The beautiful Pratap Vilas Palace, built during the rule of His Royal Highness Ranjitsinhji, is a distinct place to visit for a variety of reasons. It has European architecture with Indian carvings that give it a totally distinct appeal. It was built as a mimic of Victoria Memorial Building of Calcutta but the domes built on it are according to Indian architecture, out of which 3 domes are made of glass. Carvings of creepers, flowers, leaves, birds and animals on the columns make the palace lively. Damage in the 2001 earthquake has caused a costly loss of some parapets, and the separation of some upper walls at the roof level in some corners. Visitors are not allowed in.
The Kotha Bastion contains a fine collection of sculptures, coins, inscriptions and copper plates and the skeleton of a whale. One of its most interesting sights is an old well where the water can be drawn by blowing into a small hole in the floor.
Dhanvantri Mandir Gujarat Ayurved University :
Dhanvantri Mandir was built under the personal supervision of Dr. Pranjivan Manekchand Mehta, Chief Medical Officer of Guru Govindsingh Hospital. After independence it gained the status of Ayurveda University. It has a good library, workshop and been a place of research and international seminars on Ayurveda- an ancient Indian medicinal system.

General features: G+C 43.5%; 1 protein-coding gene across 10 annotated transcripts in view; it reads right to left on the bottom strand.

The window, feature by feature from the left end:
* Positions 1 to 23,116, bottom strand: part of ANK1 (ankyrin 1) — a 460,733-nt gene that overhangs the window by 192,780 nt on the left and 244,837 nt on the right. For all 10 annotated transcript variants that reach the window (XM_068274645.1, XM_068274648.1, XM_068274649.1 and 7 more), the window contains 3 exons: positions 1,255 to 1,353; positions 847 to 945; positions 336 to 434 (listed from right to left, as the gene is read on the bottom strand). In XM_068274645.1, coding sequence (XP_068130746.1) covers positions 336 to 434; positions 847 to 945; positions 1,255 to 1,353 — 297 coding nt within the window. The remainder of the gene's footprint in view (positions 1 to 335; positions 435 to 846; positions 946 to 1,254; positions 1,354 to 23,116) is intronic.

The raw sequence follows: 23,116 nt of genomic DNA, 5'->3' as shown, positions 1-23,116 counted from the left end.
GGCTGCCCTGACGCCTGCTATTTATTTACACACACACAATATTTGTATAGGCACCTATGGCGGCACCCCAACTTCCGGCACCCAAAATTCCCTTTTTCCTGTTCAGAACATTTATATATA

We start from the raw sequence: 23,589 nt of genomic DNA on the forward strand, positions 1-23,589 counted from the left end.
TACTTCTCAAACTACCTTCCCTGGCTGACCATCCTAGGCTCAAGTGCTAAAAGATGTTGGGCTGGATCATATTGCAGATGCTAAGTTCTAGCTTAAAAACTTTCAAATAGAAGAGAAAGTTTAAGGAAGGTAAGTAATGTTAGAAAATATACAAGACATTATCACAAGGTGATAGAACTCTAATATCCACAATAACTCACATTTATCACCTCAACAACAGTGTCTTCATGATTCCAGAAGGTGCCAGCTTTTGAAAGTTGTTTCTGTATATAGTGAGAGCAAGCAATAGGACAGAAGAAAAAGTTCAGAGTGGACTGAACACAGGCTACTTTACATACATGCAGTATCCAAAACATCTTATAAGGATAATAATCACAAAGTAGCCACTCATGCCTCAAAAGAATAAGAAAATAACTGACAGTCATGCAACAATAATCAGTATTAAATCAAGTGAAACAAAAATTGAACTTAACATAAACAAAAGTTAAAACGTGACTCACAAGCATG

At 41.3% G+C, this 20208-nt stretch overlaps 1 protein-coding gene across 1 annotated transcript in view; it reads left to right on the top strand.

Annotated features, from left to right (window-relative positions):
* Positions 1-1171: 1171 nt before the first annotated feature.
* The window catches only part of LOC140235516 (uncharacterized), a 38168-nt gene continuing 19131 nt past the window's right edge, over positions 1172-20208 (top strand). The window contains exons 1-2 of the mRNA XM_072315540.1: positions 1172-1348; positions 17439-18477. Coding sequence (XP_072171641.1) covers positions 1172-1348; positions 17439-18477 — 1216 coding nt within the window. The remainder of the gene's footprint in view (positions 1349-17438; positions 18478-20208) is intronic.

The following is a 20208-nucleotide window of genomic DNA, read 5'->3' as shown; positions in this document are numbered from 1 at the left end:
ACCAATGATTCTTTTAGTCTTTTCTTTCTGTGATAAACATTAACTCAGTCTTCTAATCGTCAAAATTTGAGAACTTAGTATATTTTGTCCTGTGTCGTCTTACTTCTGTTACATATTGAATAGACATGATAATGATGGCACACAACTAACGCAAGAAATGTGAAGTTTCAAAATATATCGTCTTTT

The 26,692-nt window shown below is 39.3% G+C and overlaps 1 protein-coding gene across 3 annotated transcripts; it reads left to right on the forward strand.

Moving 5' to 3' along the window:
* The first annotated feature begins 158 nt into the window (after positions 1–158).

Also known as the Ranjit Institute of Poly-Radio Therapy, the Solarium was built by Jam Shri Ranjitsinhji during his rule by bringing in an expert from France. This slowly revolving tower provides full daylong sunlight for the treatment of skin diseases. With the destruction of two similar solaria in France during World War II, this is probably now the only one of its kind in the world, and certainly in Asia. Due to advancement in medicine and treatment now it is obsolete and not in working condition for the treatment.
Bhujio Kotho is well known among tourists due to its height and circumference. It is on the bank of the Lakhota Tank, near Khambhaliya Gate. This monument has five floors, and is believed to have been constructed for protection during the invasions. On the first floor there were guns placed in each direction, and in the walls, holes for rifles are found. On the upper floor a tank with a dancing peacock on its peak was constructed to store water. Unfortunately, in an earthquake in 2001 Bhujio Kotho partially collapsed and it is now prohibited to visit due to safety concerns.